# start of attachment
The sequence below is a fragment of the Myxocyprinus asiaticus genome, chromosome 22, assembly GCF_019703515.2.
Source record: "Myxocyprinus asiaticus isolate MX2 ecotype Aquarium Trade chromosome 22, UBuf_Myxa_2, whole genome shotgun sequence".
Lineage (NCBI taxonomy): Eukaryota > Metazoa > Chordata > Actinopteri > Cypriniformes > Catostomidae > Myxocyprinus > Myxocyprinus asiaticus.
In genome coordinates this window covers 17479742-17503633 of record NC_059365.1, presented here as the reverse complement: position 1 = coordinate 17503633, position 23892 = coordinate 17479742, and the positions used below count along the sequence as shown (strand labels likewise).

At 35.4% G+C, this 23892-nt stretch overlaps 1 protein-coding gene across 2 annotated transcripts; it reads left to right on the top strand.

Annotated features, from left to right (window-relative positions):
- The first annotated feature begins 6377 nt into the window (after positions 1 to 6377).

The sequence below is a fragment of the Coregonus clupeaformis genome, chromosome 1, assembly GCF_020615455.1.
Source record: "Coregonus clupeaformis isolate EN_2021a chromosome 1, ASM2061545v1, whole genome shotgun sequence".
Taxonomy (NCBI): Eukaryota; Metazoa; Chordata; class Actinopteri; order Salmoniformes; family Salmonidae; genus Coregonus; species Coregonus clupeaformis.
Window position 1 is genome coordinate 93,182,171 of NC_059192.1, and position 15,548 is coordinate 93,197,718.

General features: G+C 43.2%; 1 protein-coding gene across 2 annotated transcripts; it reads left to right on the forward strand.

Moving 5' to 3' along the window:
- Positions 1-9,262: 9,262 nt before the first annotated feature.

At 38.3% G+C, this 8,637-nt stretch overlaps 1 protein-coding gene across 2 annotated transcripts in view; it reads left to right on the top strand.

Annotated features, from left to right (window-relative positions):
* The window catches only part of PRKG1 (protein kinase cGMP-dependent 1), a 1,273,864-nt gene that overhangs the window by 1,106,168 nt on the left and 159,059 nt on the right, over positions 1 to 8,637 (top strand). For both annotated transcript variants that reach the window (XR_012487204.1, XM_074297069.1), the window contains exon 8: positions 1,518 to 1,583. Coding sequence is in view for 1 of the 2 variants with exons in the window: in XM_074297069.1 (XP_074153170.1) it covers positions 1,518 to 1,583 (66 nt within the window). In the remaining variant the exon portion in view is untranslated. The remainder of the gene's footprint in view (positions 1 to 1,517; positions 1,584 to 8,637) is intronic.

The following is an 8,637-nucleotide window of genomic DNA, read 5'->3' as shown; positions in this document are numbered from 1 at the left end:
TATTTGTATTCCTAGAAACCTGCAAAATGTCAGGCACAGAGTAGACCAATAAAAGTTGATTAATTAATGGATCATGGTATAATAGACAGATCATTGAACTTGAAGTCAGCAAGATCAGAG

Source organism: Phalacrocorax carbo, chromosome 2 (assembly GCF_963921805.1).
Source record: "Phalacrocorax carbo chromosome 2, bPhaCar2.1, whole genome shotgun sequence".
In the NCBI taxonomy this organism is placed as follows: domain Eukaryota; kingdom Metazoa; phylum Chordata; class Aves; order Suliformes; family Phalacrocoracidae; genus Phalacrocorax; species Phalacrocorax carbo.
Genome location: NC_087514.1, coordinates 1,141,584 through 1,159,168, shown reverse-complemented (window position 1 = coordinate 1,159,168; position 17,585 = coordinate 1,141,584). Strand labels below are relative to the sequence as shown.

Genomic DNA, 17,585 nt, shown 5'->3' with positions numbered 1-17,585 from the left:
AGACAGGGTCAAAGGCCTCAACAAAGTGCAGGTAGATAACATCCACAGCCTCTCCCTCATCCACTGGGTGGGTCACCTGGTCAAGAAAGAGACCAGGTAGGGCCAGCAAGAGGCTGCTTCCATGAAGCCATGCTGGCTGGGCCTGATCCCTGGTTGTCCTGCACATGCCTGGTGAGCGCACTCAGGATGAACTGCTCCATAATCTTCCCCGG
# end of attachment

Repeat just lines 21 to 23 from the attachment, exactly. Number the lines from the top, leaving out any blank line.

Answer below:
Source record: "Phalacrocorax carbo chromosome 2, bPhaCar2.1, whole genome shotgun sequence".
In the NCBI taxonomy this organism is placed as follows: domain Eukaryota; kingdom Metazoa; phylum Chordata; class Aves; order Suliformes; family Phalacrocoracidae; genus Phalacrocorax; species Phalacrocorax carbo.
Genome location: NC_087514.1, coordinates 1,141,584 through 1,159,168, shown reverse-complemented (window position 1 = coordinate 1,159,168; position 17,585 = coordinate 1,141,584). Strand labels below are relative to the sequence as shown.